(b)in satisfying this undertaking expend not less than (left blank) per annum(being the mount Optus Expended on new Australian Australian Drama Programs on the three Optus compiled channels in the Financial year ended 30 June 2002).

“6.2 Optus contemplates that the undertaking in clause 6.1 will initially be satisfied through its Ovation channel but Optus may satisfy that undertaking in any other manner it sees fit.”

This last clause is the one apparently being used to justify the deal with the Nine Network. But independent production sources say the undertakings were put in place to stop Optus or Foxtel doing deals with his shareholders like News and PBL.

They say there was a fear at the time, expressed to the ACCC, that once the merger was done Foxtel and Optus would merely put drama deals the way of Nine and Fox Studios (owned by News Corp) rather than spend money in the wider independent production community.

The ACCC heeded these submissions and put in place these undertakings in the shape of Section five, which in part says that Optus will provide two channels “that are compiled by Optus and predominantly comprising programming that is created by Optus (or a Related Company of Optus) or which Optus agreed to acquire from any sources, other than Foxtel or an entity which Optus is actually aware at the time of such agreement is a Foxtel shareholder Group Member”.

“In satisfying this undertaking Optus must make reasonable enquiries to ascertain whether or not any entity it acquires programming from in satisfaction of this undertaking is a related party of any Foxtel Shareholder Group Member.”

This section would clearly rule out any deal between Optus and the Nine Network, the Nine Network being wholly owned by PBL, which contols 25% of Foxtel and is a “Foxtel Shareholder Group Member”.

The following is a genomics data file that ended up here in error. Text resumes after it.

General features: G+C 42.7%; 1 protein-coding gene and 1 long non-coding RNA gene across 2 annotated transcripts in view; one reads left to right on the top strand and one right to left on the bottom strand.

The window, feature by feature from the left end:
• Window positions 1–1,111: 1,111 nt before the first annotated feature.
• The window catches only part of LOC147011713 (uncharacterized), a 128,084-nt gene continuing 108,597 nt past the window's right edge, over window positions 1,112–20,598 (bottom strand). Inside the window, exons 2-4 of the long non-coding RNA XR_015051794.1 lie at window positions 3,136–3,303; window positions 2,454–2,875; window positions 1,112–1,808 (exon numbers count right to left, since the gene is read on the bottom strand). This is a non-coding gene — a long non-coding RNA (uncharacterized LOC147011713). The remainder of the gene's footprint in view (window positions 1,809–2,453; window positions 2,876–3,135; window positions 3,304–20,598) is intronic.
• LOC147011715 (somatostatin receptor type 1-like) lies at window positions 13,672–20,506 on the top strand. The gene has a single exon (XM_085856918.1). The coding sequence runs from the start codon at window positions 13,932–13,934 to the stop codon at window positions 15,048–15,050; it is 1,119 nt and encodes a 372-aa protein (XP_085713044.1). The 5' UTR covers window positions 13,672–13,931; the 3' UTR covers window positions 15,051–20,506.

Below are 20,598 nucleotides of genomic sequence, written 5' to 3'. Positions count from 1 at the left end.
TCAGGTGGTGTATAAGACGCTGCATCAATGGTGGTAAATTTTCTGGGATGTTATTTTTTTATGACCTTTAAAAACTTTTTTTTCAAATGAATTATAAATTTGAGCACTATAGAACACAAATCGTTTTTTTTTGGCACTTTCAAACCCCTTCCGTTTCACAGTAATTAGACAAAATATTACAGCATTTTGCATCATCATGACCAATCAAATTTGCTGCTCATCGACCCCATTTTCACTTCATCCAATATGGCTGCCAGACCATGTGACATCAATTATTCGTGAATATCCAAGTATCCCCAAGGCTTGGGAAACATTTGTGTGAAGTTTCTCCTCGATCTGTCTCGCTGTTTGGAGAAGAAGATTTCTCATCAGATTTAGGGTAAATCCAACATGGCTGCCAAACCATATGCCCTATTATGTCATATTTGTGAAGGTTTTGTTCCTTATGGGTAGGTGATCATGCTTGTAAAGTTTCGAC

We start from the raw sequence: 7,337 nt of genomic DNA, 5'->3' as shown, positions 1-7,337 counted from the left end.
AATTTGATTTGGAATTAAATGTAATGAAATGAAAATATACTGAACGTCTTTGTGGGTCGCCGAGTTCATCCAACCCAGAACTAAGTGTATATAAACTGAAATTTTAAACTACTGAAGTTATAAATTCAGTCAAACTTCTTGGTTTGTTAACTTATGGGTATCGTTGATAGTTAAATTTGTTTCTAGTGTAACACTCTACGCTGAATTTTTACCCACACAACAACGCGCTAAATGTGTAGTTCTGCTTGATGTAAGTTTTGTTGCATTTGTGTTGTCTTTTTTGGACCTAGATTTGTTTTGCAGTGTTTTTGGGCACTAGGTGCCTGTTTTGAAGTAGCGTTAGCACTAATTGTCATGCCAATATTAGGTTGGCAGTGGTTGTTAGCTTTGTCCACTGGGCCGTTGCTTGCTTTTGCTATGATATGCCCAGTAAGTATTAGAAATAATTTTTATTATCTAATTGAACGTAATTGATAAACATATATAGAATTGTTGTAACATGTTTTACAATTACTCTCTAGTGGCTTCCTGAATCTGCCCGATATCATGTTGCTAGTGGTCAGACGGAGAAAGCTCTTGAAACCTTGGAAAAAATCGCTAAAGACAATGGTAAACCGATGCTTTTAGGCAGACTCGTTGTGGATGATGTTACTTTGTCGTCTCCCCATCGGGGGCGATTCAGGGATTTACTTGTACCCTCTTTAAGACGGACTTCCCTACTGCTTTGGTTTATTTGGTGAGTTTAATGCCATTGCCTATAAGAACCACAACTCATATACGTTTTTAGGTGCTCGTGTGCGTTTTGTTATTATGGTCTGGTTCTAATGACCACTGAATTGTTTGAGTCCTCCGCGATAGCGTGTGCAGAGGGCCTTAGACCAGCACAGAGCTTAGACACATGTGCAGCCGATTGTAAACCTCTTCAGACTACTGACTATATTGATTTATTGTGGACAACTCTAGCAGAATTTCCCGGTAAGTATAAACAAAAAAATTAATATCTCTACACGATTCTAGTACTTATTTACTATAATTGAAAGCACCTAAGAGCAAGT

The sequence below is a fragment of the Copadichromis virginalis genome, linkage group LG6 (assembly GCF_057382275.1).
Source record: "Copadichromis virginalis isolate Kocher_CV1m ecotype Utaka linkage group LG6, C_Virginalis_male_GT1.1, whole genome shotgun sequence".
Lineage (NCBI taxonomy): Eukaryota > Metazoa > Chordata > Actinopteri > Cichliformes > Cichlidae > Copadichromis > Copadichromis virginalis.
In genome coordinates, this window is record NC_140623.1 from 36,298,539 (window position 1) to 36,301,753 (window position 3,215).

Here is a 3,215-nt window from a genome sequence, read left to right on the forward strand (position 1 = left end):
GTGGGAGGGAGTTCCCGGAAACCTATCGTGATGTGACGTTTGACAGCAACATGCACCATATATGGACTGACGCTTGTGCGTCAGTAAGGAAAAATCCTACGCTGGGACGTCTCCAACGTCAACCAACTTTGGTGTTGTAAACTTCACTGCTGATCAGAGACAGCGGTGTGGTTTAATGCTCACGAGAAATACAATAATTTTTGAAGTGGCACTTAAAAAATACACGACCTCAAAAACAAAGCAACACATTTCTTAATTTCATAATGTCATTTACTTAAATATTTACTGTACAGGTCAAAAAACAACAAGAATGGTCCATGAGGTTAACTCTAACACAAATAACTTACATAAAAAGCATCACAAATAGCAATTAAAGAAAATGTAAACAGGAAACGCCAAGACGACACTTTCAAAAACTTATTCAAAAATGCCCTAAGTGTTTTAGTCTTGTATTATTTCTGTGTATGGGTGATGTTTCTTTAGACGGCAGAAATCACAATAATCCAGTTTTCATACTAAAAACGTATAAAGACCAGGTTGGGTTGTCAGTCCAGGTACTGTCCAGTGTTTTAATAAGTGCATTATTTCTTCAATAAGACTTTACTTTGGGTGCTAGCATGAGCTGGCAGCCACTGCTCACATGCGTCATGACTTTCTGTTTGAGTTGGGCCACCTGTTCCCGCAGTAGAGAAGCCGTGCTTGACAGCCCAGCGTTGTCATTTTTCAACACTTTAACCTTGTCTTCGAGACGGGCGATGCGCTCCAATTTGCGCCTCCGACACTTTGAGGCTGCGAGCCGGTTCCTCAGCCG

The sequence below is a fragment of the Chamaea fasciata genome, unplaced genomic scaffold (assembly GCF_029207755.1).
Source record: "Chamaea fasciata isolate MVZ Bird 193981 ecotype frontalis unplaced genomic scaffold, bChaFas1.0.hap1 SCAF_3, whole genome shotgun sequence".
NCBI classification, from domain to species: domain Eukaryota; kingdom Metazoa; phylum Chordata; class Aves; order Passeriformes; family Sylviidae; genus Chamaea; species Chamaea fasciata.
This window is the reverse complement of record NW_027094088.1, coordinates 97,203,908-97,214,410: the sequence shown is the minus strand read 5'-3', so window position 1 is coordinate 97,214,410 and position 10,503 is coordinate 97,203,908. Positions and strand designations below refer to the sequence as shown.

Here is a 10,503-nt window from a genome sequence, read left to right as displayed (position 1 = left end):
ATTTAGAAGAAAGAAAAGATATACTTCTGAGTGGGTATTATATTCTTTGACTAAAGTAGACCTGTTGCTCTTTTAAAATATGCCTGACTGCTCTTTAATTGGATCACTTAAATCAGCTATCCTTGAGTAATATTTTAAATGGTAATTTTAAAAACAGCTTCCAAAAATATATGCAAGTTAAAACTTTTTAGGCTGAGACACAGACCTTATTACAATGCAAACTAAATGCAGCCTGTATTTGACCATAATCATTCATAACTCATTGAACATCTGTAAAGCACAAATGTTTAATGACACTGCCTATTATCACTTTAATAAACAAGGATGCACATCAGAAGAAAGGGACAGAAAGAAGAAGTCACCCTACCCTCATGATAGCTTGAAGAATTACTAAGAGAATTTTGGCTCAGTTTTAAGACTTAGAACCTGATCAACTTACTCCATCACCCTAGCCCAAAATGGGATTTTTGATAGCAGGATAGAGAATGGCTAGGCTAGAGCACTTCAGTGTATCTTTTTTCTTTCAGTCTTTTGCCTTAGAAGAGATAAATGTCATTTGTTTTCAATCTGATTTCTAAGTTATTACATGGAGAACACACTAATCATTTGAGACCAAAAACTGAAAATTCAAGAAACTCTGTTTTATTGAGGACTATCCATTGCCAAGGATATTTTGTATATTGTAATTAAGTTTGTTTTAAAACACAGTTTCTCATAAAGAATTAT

Nine sources say the rationale for the proposed deal with Optus was to get its hands on money for drama, which it did not want to spend, which was curious given the millions being spent elsewhere at Nine on things like the revamp of the Today Show and the flood of advertising revenue rolling in through the sales department.

Local production and content levels are vital if Nine to to continue to satisfy ABA rules.

To meet these content rules this year, Nine needs The Alice or another local series to replace the series Stingers, which was killed off at the end of 2004. Nine can run under quota this year, but would then have to show more new programs next year and the year after to make up the shortfall.

Format series produced by independents are more costly, but more attractive. If they cost more $315,000 a hour (set by the ABA), TV Networks get three points per hour, compared to one point an hour if made in house.

The quid pro quo for Optus from the proposed deal with Nine was not only to obtain a TV series for its Pay TV channel, but to obtain lower cost or free advertising of its products to the value of the drama spend. That is also not according to the spirit of the undertakings.

But while the ABA has rules covering sponsored shows and product placement, it doesn’t have rules to cover situations where an advertiser contributes money for a drama series and in exchange obtains cheaper than normal advertising.

Finally, this page is from the Australian Film Commission website. It shows a steady and alarming decline in the amount of local production over the four years to June 2004. The Networks are spending the minimum they can get away with, as are the Pay TV companies and the merger between Foxtel and Optus in late 2002 did not stimulate production.

The declines are sharp in all areas and probably reflect the Seven Network’s problems, the push by Ten into huge budget blockbuster programs like Big Brother and Australian Idol, and Nine’s attempts to conserve money by spending the minimum it can on local content.

With Nine’s reluctance to spend on local drama (hence the proposed Optus deal), Seven’s greater local spend, but use of two US ratings blockbusters and Ten’s ‘Bigness’ approach to programming, don’t expect much change in 2005.

Expect more from your journalism.

Crikey is an independent Australian-owned and run outfit. It doesn’t enjoy the vast resources of the country’s main media organisations. We take seriously our responsibility to bear witness.

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Peter Fray
Peter Fray
Editor-in-chief